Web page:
Integrated approach for characterizing and comparing exposure-based impacts with life cycle impacts

Peter Fantke, Olivier Jolliet

    Research output: Chapter in Book/Report/Conference proceedingConference abstract in proceedingsResearchpeer-review

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    To address hazardous chemicals in consumer products, chemical alternatives assessment (CAA) is an emerging approach combining hazard and exposure assessment with technical and economic feasibility. Life cycle aspects are typically not consistently considered in CAA, but are relevant to avoid decis
    ions that involve burden shifting or that result in only incremental improvement. Focusing in the life cycle impacts on widely accepted and applied impact categories like global warming potential or cumulative energy demand aggregating several impact categories will lead to underestimations of life cycle emissions of potentially harmful chemicals and their proposed replacements. Hence, an assessment framework is required that is able to account for near-field consumer exposure to chemicals in products during and after product use as well as population far-field exposure to chemical emissions to the environment from product-related processes along the product life cycle. We build on a flexible mass balance-based modeling system yielding cumulative multimedia transfer fractions and exposure pathway-specific Product Intake Fractions defined as chemical mass taken in by humans per unit mass of chemical in a product. When combined chemical masses in products and further with toxicity information, this approach is a resourceful way to inform CAA and minimize human exposure to toxic chemicals in consumer products through both product use and environmental emissions. We use an example of chemicals in consumer products to demonstrate how this matrix-based system offers a consistent and efficient way to compare exposure pathways for different user groups (e.g. children and adults) and the general population exposed via the environment. We further compare toxicity-related outcomes with outcomes from other life cycle impacts to compare the relevance of different impact categories for different consumer product classes. Through our examples, we will show (a) how to align assumptions used in different assessment methods in a manner that can avoid contradictory results, (b) to consistently consider and compare all relevant impacts, thereby avoiding burden shifting that could result from disregarding chemical and product life cycles, and (c) to prioritize the most relevant impacts across all life cycle stages, thereby setting the scene for a “life cycle alternatives assessment” (LCAA).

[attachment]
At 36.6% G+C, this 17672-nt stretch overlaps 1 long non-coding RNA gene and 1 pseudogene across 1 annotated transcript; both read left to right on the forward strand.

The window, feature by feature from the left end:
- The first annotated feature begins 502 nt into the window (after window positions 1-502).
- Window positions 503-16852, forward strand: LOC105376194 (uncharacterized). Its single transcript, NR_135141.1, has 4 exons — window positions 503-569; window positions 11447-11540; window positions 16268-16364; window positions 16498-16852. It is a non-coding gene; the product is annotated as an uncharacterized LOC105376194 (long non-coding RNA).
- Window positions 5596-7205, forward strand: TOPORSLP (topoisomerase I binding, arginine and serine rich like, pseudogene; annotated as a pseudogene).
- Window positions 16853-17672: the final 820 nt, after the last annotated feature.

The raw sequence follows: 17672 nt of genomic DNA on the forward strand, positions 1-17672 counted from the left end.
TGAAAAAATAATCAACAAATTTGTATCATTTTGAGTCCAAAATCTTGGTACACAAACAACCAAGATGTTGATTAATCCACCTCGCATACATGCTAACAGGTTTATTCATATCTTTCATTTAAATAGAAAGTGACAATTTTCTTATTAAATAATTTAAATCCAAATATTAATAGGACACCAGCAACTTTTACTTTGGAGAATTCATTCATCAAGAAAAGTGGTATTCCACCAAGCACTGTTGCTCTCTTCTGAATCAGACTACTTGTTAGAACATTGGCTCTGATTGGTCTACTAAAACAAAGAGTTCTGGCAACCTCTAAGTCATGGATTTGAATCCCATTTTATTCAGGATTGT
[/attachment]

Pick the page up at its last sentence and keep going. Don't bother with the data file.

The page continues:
Original languageEnglish
    Title of host publicationInternational Society of Exposure Science 26th Annual Meeting - ISES2016
    Publication date2016
    Publication statusPublished - 2016
    EventInternational Society of Exposure Science 26th Annual Meeting - ISES2016 - Utrecht, Netherlands
    Duration: 9 Oct 201613 Oct 2016


    ConferenceInternational Society of Exposure Science 26th Annual Meeting - ISES2016


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